ShepNovember 18, 2017 3:45 PM UTC

Patton's convenient death was probably the first major "hit" by the post-war Deep state. A CIA/OSS operative had a few drinks at his retirement dinner and took full public credit for the operation.
Mescaline FranklinNovember 18, 2017 11:31 AM UTC

Its over, Jeremy. The US government was the ultimate villain in the war, you know it in your guts. All those american soldiers fought and died for LESS than nothing.

Take the Red Pill, let go of this WW2 nonsense already. I too used to justify allied bombing of the Germans (also blood relatives, how "American" to do that!) for the benefit of others. Who still hate us to this day!

The damn USSR turned out to have less negative effects on the counties they occupied when all was said and done. Where ever the GI roamed in Europe, you now have tranny rainbow marches, bugmen, insane women, a corpse of free speech and so called refugee muslims increasing in number. Sweden just wants to be like those countries for some reason.

Ironically FDR, Eisenhower, blah, blah, blah will all be seen as vile, sexist racist white males anyway and the negation will be complete.

Auf Wiedersehen!
responds:November 18, 2017 2:14 PM UTC

I might add that every major combatant nation targeted and exterminated civilians by the tens and hundreds of thousands. The Soviets, Italians and Germans even practiced on the Basques in the Spanish Civil War.

In my view, in WWII, there were only evil nations, not a good guy on the map, the aim of all cultural annihilation and either regional or global hegemony shared by all.

WWII is the best argument that humanity should remain earthbound until erased by a comet.
BobNovember 18, 2017 1:11 AM UTC

Mr Bentham,

I agree with your sentiments about Hitler's disastrous territorial aspirations and frankly much of his social program as well.

But the "So what?" just won't do.

Eisenhower deliberately re-classified POWs as DEF (Disarmed Enemy Forces) so as he could starve them to death on the banks of the Rhein and not be touched by the Geneva Convention (to which the Nazis had adhered). The was a mountain of food available and fresh water only yards away, but anyone approaching the camp to feed the detainees could be shot.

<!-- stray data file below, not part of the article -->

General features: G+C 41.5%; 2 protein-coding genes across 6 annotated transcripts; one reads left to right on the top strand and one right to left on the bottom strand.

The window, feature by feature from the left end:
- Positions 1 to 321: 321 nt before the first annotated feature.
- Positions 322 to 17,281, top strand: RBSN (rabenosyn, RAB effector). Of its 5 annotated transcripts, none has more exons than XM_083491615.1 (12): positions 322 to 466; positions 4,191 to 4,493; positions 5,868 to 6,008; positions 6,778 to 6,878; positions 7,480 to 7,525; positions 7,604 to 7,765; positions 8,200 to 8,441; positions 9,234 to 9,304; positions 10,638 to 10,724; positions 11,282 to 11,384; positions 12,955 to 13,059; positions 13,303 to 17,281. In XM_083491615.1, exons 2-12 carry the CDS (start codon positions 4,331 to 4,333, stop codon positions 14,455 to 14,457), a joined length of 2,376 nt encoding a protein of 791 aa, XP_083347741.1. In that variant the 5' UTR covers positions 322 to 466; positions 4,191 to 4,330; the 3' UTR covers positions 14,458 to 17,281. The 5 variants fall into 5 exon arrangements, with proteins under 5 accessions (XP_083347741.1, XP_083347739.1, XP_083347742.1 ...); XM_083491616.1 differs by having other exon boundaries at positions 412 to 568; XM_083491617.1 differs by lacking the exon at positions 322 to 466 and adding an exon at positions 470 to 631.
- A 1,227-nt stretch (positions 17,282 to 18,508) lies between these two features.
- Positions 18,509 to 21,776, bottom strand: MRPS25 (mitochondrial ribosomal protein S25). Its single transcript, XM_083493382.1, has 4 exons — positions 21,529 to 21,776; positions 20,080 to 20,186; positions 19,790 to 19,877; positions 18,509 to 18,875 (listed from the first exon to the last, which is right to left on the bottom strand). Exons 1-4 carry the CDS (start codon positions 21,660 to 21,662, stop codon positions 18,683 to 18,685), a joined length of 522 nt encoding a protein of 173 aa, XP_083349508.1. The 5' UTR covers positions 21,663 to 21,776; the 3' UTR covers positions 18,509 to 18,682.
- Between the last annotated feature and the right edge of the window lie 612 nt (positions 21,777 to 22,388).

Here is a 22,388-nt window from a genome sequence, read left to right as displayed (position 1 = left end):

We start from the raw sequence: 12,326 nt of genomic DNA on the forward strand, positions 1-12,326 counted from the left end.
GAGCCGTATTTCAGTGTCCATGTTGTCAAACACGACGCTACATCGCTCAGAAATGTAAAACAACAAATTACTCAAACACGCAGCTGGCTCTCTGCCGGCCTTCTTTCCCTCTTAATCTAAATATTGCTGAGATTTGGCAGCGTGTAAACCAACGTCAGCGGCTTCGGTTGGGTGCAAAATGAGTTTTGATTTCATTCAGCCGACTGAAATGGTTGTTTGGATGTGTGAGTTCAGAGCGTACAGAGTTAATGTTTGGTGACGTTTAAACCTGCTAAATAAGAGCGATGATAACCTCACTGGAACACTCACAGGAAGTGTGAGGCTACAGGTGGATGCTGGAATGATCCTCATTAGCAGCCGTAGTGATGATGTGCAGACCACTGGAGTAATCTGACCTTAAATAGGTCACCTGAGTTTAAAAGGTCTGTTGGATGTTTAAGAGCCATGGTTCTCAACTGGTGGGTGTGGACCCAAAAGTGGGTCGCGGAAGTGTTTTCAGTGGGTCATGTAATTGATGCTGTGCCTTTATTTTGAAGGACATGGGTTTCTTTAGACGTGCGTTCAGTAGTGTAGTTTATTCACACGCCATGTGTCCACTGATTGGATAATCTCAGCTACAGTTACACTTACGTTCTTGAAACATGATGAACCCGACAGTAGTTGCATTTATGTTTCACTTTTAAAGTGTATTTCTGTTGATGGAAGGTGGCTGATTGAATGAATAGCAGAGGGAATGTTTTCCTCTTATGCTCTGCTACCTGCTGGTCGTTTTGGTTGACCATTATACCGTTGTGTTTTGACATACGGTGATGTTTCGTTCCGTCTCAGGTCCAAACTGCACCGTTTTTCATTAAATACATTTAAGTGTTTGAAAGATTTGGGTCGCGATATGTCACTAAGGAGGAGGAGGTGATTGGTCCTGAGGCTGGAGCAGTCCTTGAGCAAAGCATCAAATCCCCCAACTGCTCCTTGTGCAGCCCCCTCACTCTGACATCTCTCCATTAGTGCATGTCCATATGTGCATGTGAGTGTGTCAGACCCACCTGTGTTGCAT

Every time I hear Eisenhower's Presidential valedictory speech on the evils of the military-industrial complex I wonder which circle of Dante's Inferno he now wanders. A toss up between the Seventh and the Ninth. No shortage of presidents (or Führer) on that circuit, either.
Jeremy BenthamNovember 17, 2017 1:14 PM UTC

“An appeal to fairness by the defeated is a clutch sign of weakness.” – James LaFond 11/17/2017

“Wrong doing tends to invite over-reaction’ – Barry Farber, Talk Radio Personality

“There are two classes of people, one demanding the utter extinction of the Indians, and the other full of love for their conversion to civilization and Christianity. Unfortunately, the Army stands between them and gets the cuff from both sides.”

William Tecumseh Sherman, Commanding General U.S. Army, 8 March 1869-1 November 1883

The death of so many German POWs in American custody is appalling, but rates a big ‘so what?’ in the overall outcome of the war. And I say this even as someone who had blood relatives among those German POW’s. Germany got off easy. The other allied powers wanted to show Germany and the German people no mercy at all. They wanted vengeance and would have exterminated Germany if they had had their way. It is only because of the good offices of the U.S Government and many humane and sympathetic people in it that Germany was allowed to exist at all as an independent country post-war. And eventually the Democrat and Communist German successor states were allowed to reunify. You can’t sucker punch someone and then expect easy treatment when the other guy gets you down.

WWII was an absolute disaster for the German people as much as for anyone else involved. That’s the way most Germans, even ardent Nazi’s, felt about it from day one, as American Journalist Lothrop Stoddard discovered when he visited Germany during the winter of 1939-1940 and wrote about his experience in his subsequent book. Most Germans were shocked and appalled by Hitler’s precipitous invasion of Poland. They felt that Hitler had committed them to a war of national survival, and that if they didn’t win this one they would be shown NO MERCY by the Allied powers (certainty they would not have, had the roles been reversed). So they saw it as win or die. Obviously many Germans weren’t adverse to taking advantage of the situation while the getting was good either.

http://www.ihr.org/jhr/v19/v19n2p69_Stoddard.html Into the Darkness: A Sympathetic Report from Hitler's Wartime Reich, by Lothrop Stoddard. 1940 From Chapter Five – ‘This Detested War:

“When they found themselves suddenly plunged into a decisive struggle with the Western Powers, Germans were torn between two emotions: disgust at what they considered a stupidly needless war, and fear for the consequences which it might involve. All sorts of persons I talked with stigmatized the war as a tragic blunder. Some of them went so far as to criticize their Government for having acted too precipitately. They thought the war could have been avoided by cleverer diplomacy. But those very persons approved of the end sought, no matter how sharply they disapproved of the means. Even ardent Nazis, who claimed that Hitler had taken the only possible course and who professed perfect confidence in ultimate victory, revealed the same underlying mood of regretful irritation. "Think of it," they would explain, "here we were busy making over our country, and now we have to lay aside most of our fine reconstruction plans to go and fight it out with those damned Englishmen!" In this respect, Germany's attitude can perhaps best be compared to that of the big winner in a poker game who was just raking in the chips when somebody kicked over the table.”